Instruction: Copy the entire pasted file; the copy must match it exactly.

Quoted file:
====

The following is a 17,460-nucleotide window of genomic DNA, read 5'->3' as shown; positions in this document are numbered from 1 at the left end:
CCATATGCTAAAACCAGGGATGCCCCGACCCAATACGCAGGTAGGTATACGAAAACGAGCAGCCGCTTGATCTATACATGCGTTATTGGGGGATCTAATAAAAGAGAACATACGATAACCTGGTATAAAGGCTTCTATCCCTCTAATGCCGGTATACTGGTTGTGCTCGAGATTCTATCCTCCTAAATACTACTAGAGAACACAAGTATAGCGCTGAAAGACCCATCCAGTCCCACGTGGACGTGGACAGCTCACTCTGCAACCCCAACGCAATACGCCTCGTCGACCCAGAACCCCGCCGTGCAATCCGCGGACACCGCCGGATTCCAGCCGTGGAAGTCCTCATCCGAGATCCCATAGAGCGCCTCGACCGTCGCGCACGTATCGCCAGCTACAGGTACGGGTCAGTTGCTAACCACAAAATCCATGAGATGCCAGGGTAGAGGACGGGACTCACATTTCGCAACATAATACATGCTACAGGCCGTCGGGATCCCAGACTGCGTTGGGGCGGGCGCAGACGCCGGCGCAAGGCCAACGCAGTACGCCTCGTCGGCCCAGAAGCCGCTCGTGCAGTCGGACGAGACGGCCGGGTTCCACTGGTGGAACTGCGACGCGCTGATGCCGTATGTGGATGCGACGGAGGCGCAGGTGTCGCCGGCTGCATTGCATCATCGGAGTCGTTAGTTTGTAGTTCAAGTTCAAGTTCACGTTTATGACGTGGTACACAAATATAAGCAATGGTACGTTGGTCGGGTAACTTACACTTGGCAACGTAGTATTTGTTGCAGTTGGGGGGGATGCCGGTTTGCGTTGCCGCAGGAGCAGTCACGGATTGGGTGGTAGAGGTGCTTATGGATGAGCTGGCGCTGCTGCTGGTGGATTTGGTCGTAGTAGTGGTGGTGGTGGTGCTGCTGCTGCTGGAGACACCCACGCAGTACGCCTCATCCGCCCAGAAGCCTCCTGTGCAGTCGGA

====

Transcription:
The following is a 17,460-nucleotide window of genomic DNA, read 5'->3' as shown; positions in this document are numbered from 1 at the left end:
CCATATGCTAAAACCAGGGATGCCCCGACCCAATACGCAGGTAGGTATACGAAAACGAGCAGCCGCTTGATCTATACATGCGTTATTGGGGGATCTAATAAAAGAGAACATACGATAACCTGGTATAAAGGCTTCTATCCCTCTAATGCCGGTATACTGGTTGTGCTCGAGATTCTATCCTCCTAAATACTACTAGAGAACACAAGTATAGCGCTGAAAGACCCATCCAGTCCCACGTGGACGTGGACAGCTCACTCTGCAACCCCAACGCAATACGCCTCGTCGACCCAGAACCCCGCCGTGCAATCCGCGGACACCGCCGGATTCCAGCCGTGGAAGTCCTCATCCGAGATCCCATAGAGCGCCTCGACCGTCGCGCACGTATCGCCAGCTACAGGTACGGGTCAGTTGCTAACCACAAAATCCATGAGATGCCAGGGTAGAGGACGGGACTCACATTTCGCAACATAATACATGCTACAGGCCGTCGGGATCCCAGACTGCGTTGGGGCGGGCGCAGACGCCGGCGCAAGGCCAACGCAGTACGCCTCGTCGGCCCAGAAGCCGCTCGTGCAGTCGGACGAGACGGCCGGGTTCCACTGGTGGAACTGCGACGCGCTGATGCCGTATGTGGATGCGACGGAGGCGCAGGTGTCGCCGGCTGCATTGCATCATCGGAGTCGTTAGTTTGTAGTTCAAGTTCAAGTTCACGTTTATGACGTGGTACACAAATATAAGCAATGGTACGTTGGTCGGGTAACTTACACTTGGCAACGTAGTATTTGTTGCAGTTGGGGGGGATGCCGGTTTGCGTTGCCGCAGGAGCAGTCACGGATTGGGTGGTAGAGGTGCTTATGGATGAGCTGGCGCTGCTGCTGGTGGATTTGGTCGTAGTAGTGGTGGTGGTGGTGCTGCTGCTGCTGGAGACACCCACGCAGTACGCCTCATCCGCCCAGAAGCCTCCTGTGCAGTCGGA